In an unpublished ruling, appellate court uses "noisy Berkeley students" precedent to rule that human noise could be a significant impact under CEQA, thus killing infill exemption for project near USC.
Their project was denied even though they asserted the builder's remedy. The lawsuit sets up a legal battle over whether cities can get out from under the builder's remedy by self-certifying their housing element.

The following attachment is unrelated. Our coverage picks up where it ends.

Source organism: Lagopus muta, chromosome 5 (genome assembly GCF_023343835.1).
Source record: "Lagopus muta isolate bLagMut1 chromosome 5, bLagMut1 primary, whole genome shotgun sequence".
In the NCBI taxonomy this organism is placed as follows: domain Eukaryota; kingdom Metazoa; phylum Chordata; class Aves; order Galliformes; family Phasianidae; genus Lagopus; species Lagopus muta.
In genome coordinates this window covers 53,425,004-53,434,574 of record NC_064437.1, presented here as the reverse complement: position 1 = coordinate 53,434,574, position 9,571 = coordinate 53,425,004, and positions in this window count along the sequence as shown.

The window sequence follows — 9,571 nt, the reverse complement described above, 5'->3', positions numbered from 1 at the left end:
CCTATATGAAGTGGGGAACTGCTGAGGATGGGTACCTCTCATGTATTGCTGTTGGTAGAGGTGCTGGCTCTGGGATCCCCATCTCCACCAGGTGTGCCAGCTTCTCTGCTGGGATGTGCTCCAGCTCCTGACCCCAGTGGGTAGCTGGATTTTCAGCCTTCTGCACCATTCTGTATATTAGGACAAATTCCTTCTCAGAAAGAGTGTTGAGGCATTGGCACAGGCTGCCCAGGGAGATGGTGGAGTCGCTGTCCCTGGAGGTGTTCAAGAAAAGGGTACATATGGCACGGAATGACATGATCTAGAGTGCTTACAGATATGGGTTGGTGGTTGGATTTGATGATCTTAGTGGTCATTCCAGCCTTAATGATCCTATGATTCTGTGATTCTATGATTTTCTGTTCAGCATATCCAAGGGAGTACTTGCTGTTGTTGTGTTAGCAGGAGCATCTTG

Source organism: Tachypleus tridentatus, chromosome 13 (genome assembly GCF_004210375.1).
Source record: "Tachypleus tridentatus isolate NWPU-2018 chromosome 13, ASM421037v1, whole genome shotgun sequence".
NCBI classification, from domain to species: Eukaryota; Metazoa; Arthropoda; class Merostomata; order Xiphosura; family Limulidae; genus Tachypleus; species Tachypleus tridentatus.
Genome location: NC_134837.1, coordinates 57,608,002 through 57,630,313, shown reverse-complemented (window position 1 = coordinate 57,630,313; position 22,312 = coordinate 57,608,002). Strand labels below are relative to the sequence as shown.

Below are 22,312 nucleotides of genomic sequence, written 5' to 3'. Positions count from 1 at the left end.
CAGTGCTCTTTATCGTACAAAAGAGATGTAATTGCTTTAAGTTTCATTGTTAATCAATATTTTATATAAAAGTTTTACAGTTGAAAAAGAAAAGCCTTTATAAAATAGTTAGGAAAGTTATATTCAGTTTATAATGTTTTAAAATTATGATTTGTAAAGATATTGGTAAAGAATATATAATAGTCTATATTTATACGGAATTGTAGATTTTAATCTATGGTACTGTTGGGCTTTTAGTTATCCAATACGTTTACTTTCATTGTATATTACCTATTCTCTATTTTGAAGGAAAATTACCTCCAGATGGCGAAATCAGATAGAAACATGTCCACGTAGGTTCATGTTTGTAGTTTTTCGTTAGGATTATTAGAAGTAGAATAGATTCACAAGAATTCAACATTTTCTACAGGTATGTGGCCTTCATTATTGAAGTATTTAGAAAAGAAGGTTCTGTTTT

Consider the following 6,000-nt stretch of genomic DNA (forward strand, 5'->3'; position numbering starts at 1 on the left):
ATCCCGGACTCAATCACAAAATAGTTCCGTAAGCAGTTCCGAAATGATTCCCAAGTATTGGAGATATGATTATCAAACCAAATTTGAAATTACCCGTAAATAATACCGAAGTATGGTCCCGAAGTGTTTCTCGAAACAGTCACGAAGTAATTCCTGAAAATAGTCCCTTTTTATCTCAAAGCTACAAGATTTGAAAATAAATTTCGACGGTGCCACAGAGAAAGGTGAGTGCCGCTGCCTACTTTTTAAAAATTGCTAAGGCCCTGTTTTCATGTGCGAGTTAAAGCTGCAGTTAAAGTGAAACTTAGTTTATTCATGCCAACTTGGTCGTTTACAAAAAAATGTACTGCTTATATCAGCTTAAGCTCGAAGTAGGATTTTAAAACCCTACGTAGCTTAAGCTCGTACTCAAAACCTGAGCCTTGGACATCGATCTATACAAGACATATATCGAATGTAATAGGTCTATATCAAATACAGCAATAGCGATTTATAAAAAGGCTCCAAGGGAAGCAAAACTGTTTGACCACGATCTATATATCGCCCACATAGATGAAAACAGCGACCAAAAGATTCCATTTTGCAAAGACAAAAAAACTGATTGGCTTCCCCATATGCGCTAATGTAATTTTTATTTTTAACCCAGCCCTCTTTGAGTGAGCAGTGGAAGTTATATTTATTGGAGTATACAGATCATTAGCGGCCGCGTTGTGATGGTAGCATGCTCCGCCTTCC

In a case that could have significant implications for the application of the builder's remedy, an L.A. County judge said that La Canada-Flintridge's self-certification of its 2022 housing element may not be enough to get out from under the builder's remedy requirement. He implied that HCD approval is also required.
In a case from South Lake Tahoe, an appellate court ruled that the city has the right to eliminate all short-term rental permits in residential zones -- but not to give favorable treatment to local residents.